What's at Stake
Whether, when defense counsel in a criminal trial, through constitutionally deficient performance, fails to object to “structural error,” the prejudice required to show ineffective assistance of counsel is presumed and thus shown as a matter of law.
Criminal defendants who on appeal show “structural constitutional errors” — such as the denial of a right to public trial, the denial of a jury trial, and the denial of an impartial judge – are entitled to relief without their claims undergoing the “harmless error” test ordinarily applied to constitutional trial error. Kentel Weaver was convicted of murder in a Massachusetts in a trial where the judge shuttered an entire day of jury selection from the public, and Weaver’s lawyer incompetently failed to object to the constitutional denial of his right to a public trial. When Weaver sought a new trial because of his attorney’s incompetent failure to object, the Massachusetts courts denied relief because he could not prove that this error affected the outcome of his trial. The question the case raises is whether Weaver and similarly-situated defendants deprived of effective trial counsel must prove case-specific prejudice when their lawyers fail to object to structural errors, whose prejudice is by definition unquantifiable. With the Massachusetts affiliate, the ACLU amici brief argues that prejudice should be presumed in these circumstances because specific prejudice, i.e., an effect on the outcome, is impossible to prove. Through case examples of structural errors, the brief shows why requiring a case-specific prejudice would unfairly pose an insurmountable obstacle to relief, and that such a rule would disproportionately hurt poor people who are more likely to be represented by constitutionally deficient lawyers.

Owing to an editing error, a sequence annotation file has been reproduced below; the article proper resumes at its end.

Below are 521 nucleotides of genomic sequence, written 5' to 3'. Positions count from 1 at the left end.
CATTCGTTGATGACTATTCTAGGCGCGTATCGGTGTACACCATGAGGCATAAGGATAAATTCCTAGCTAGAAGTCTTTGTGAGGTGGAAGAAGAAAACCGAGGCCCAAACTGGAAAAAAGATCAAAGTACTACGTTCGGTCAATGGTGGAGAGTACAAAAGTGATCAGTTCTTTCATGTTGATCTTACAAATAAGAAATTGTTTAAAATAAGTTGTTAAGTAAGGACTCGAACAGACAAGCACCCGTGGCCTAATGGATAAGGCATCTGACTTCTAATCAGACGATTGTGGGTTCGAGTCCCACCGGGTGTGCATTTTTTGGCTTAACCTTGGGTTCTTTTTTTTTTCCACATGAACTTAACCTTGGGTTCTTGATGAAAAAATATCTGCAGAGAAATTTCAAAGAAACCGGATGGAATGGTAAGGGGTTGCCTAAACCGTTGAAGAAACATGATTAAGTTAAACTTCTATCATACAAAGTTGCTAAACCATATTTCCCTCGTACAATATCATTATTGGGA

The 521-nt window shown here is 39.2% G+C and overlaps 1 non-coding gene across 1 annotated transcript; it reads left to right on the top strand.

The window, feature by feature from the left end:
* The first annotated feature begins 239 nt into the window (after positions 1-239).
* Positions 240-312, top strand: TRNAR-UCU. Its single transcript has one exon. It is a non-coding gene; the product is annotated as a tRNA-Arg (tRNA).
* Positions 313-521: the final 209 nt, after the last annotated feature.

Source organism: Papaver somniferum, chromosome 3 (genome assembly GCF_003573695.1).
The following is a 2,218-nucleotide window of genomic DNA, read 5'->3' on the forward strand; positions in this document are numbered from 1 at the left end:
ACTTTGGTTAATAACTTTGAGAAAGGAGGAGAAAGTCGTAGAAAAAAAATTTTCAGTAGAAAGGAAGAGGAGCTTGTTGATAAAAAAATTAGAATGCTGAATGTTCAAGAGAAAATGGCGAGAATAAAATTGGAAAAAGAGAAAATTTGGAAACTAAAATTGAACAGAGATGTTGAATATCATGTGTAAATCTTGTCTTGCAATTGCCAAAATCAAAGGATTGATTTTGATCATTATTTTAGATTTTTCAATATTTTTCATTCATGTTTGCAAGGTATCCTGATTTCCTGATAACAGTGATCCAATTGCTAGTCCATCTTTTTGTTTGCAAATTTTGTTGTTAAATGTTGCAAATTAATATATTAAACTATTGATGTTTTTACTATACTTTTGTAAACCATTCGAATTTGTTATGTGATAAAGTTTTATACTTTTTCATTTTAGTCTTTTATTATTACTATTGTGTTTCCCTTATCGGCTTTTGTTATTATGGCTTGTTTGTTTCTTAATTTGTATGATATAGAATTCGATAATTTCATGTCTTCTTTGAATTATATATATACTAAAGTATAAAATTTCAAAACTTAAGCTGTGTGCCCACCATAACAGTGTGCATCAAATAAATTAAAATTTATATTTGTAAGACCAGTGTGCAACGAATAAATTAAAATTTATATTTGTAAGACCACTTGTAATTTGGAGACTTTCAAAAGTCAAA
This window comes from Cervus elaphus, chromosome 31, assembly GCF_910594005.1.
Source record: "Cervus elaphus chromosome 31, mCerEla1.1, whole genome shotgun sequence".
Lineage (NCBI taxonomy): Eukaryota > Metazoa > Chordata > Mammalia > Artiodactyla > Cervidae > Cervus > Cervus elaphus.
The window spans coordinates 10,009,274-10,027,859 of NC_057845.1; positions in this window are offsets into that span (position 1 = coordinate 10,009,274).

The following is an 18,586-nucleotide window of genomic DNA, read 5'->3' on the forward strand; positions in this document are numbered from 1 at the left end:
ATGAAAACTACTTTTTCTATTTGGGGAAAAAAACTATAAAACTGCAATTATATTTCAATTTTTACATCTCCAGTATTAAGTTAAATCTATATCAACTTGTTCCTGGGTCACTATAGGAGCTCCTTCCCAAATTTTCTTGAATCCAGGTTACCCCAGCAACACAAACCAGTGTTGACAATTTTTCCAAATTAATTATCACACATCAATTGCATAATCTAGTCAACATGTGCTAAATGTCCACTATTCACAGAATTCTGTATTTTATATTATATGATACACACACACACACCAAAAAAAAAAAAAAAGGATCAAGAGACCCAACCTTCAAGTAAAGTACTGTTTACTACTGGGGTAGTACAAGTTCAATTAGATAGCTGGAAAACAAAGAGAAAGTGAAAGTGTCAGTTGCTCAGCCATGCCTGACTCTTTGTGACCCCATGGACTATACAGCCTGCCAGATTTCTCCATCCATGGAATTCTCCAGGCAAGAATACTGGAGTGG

Weaver v. Massachusetts - Amici Curiae
Date Filed: 03/07/2017